By Ralph E. Moore Jr.
Special to the AFRO
When Earl Graves Sr. left this world a year ago, it was a little bit wealthier for Black people than he’d found it. The wealth and income gaps between Whites and Blacks in America is stubbornly wide. The Urban Institute, a Washington, D.C. think tank, says the average net worth of African Americans is $19,049 while the average net worth of Whites is $130,472 and is only $12,329 for Hispanics. Earl Graves sought to close that gap and he had a level of success.
A proud ROTC graduate of Morgan State University in Baltimore, class of 1957, Graves was born in Brooklyn, New York to immigrant parents. After graduation he entered the U.S. Army where he rose to the rank of captain. Following his military service, he became an administrative assistant to Senator Robert F. Kennedy. But upon Kennedy’s assassination Graves then turned to business and never turned back.
Graves was creative and enterprising from an early age. Even while at Morgan, he struck a deal with a couple of florists and sold their flowers on campus for a percentage of the profits. Graves, an economics major in college, eventually became associated with wealth creation: teaching it, assisting others in attaining it and writing about it. He is best known as being the publisher of Black Enterprise magazine, that first hit newsstands and mailboxes in 1970. The readership has been listed as 3.7 million with a 2013 total circulation number of 534,752 as well. Either way, Black Enterprise since its inception is considered a prime source of information and advice for Black businesses, entrepreneurs and for content in career development, technical assistance and many things money related. Corporate executives, various professionals, budding and seasoned entrepreneurs and important decision makers read regularly.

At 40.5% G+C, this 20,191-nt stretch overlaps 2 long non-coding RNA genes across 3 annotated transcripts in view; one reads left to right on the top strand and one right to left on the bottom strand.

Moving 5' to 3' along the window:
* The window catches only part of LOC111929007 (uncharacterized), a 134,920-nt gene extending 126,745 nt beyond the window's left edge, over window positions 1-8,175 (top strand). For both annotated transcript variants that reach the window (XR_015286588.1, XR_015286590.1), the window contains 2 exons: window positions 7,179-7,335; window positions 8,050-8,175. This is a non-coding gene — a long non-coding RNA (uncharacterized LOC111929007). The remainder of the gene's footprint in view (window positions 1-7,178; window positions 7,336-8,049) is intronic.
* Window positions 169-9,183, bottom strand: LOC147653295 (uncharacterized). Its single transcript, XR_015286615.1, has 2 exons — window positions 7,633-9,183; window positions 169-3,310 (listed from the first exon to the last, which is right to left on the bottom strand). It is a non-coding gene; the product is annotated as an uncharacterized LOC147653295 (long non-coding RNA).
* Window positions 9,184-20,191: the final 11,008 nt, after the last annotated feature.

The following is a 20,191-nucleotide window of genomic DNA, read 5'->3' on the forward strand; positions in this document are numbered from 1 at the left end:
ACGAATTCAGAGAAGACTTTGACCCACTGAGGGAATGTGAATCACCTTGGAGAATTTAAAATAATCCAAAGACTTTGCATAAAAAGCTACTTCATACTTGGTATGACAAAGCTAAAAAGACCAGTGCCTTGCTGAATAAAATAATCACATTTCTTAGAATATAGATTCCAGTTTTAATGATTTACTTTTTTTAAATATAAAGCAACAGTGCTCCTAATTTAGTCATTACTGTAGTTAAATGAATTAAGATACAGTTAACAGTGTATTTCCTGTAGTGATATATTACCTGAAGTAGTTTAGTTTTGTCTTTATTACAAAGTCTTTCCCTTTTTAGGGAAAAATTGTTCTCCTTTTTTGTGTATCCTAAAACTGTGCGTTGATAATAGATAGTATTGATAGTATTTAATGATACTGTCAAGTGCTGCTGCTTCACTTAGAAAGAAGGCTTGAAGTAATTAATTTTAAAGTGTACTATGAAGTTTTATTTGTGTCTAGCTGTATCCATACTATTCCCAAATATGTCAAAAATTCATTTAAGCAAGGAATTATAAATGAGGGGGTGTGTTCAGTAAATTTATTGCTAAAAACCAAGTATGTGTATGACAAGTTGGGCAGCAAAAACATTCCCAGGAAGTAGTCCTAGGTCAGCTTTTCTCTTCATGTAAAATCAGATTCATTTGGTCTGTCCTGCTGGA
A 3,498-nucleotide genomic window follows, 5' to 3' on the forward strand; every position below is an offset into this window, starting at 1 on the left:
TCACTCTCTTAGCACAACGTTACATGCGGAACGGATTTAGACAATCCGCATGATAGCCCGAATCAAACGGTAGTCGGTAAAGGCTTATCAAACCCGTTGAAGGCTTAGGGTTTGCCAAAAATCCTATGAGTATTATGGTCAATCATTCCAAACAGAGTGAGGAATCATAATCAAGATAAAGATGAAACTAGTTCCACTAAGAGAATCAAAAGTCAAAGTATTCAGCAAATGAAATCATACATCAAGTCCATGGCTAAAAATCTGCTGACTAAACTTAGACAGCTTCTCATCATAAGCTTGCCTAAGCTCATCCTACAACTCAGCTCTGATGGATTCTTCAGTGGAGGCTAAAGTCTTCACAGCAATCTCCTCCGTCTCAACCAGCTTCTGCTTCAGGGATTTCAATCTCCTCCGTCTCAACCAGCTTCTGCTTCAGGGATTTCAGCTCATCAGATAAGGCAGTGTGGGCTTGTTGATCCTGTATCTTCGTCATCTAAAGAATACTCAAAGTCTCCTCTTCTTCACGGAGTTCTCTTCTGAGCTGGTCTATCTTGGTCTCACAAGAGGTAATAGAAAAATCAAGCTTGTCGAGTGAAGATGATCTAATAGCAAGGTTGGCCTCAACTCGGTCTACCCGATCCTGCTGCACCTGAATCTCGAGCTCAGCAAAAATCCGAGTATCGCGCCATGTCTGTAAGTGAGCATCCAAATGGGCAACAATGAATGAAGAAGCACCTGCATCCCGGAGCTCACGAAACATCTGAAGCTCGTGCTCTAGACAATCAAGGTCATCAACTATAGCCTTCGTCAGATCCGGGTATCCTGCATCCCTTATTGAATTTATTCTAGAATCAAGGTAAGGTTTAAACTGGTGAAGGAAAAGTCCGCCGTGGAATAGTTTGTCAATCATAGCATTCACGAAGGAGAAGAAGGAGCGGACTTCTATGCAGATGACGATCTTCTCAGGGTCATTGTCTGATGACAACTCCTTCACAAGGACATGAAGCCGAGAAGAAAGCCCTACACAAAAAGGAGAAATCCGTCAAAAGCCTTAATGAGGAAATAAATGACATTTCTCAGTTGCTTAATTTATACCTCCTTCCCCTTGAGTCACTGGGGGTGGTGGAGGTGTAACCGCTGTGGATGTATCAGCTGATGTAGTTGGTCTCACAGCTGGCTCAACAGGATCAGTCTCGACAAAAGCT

With growth outward from the magazine, Black Enterprise publishes in print and online. Since 1973 it has listed the top 100 Black businesses in the nation (the B.E. 100s). For teenagers, starting in 2002, it has produced a supplement to the magazine entitled, Teenpreneur, to inspire, encourage and inform Black youth regarding business entrepreneurship. Black Enterprise also has two nationally syndicated television shows, Our World with Black Enterprise and Women of Power.
“Earl Graves has done more to increase Black wealth than any other person in the modern era,” said Dr. David K. Wilson, Morgan State University president. “He promoted Black entrepreneurs and gave them visibility. Some Black businesses would not have been successful without him.”
In 2015 the university honored Graves by naming the school in the Business Center for him, the Earl G. Graves School of Business and Management. Undergraduate through doctorate degrees are offered there. The Graves Honors Program is likewise named for him.
To celebrate the 25th anniversary of Black Enterprise, the school has adorned the campus with “historic magazine covers of Black Enterprise,” according to President Wilson.
“I had a chance to get to know him. Graves came to campus frequently for homecomings, for sporting events and he came to my inauguration. He loved Morgan State. Whenever you’d see him on campus he would proudly be wearing his orange and blue. He was a proud Morgan grad.”
It was said by Graves that Morgan University was equal to any other educational institution in the country. With his confidence, Graves opened doors for Blacks to go through. He was not bashful, it was said of him, in pushing corporate America to open its doors as he walked through them and urged others to follow him. Dr. Wilson: “For students on campus, Earl Graves motivated and inspired them with his spirit and tenacity whenever they would encounter him.”
Graves died on April 6, 2020. He had been married to his wife Barbara for 37 years, and together they had three sons, most notably Earl (Butch) Graves III, who is the current CEO of Black Enterprise.